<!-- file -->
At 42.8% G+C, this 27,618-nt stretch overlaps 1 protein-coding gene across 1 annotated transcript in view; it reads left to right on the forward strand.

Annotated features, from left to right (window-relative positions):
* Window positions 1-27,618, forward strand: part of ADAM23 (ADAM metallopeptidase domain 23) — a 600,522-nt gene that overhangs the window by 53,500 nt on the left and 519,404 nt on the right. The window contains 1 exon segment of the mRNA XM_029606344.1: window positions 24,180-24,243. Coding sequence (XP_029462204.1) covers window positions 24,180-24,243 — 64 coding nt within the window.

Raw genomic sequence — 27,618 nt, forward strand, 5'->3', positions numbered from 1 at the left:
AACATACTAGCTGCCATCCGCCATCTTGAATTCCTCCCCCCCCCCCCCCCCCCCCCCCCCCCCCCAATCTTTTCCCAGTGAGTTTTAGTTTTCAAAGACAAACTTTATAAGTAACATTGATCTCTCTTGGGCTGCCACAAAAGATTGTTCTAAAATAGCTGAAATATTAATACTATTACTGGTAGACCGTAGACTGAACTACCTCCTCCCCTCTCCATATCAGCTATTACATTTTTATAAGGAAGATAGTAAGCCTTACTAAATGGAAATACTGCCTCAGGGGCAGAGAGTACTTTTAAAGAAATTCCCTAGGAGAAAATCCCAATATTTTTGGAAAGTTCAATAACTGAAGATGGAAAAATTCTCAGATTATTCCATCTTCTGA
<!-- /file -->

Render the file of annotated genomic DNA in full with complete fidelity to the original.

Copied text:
At 42.8% G+C, this 27,618-nt stretch overlaps 1 protein-coding gene across 1 annotated transcript in view; it reads left to right on the forward strand.

Annotated features, from left to right (window-relative positions):
* Window positions 1-27,618, forward strand: part of ADAM23 (ADAM metallopeptidase domain 23) — a 600,522-nt gene that overhangs the window by 53,500 nt on the left and 519,404 nt on the right. The window contains 1 exon segment of the mRNA XM_029606344.1: window positions 24,180-24,243. Coding sequence (XP_029462204.1) covers window positions 24,180-24,243 — 64 coding nt within the window.

Raw genomic sequence — 27,618 nt, forward strand, 5'->3', positions numbered from 1 at the left:
AACATACTAGCTGCCATCCGCCATCTTGAATTCCTCCCCCCCCCCCCCCCCCCCCCCCCCCCCCCAATCTTTTCCCAGTGAGTTTTAGTTTTCAAAGACAAACTTTATAAGTAACATTGATCTCTCTTGGGCTGCCACAAAAGATTGTTCTAAAATAGCTGAAATATTAATACTATTACTGGTAGACCGTAGACTGAACTACCTCCTCCCCTCTCCATATCAGCTATTACATTTTTATAAGGAAGATAGTAAGCCTTACTAAATGGAAATACTGCCTCAGGGGCAGAGAGTACTTTTAAAGAAATTCCCTAGGAGAAAATCCCAATATTTTTGGAAAGTTCAATAACTGAAGATGGAAAAATTCTCAGATTATTCCATCTTCTGA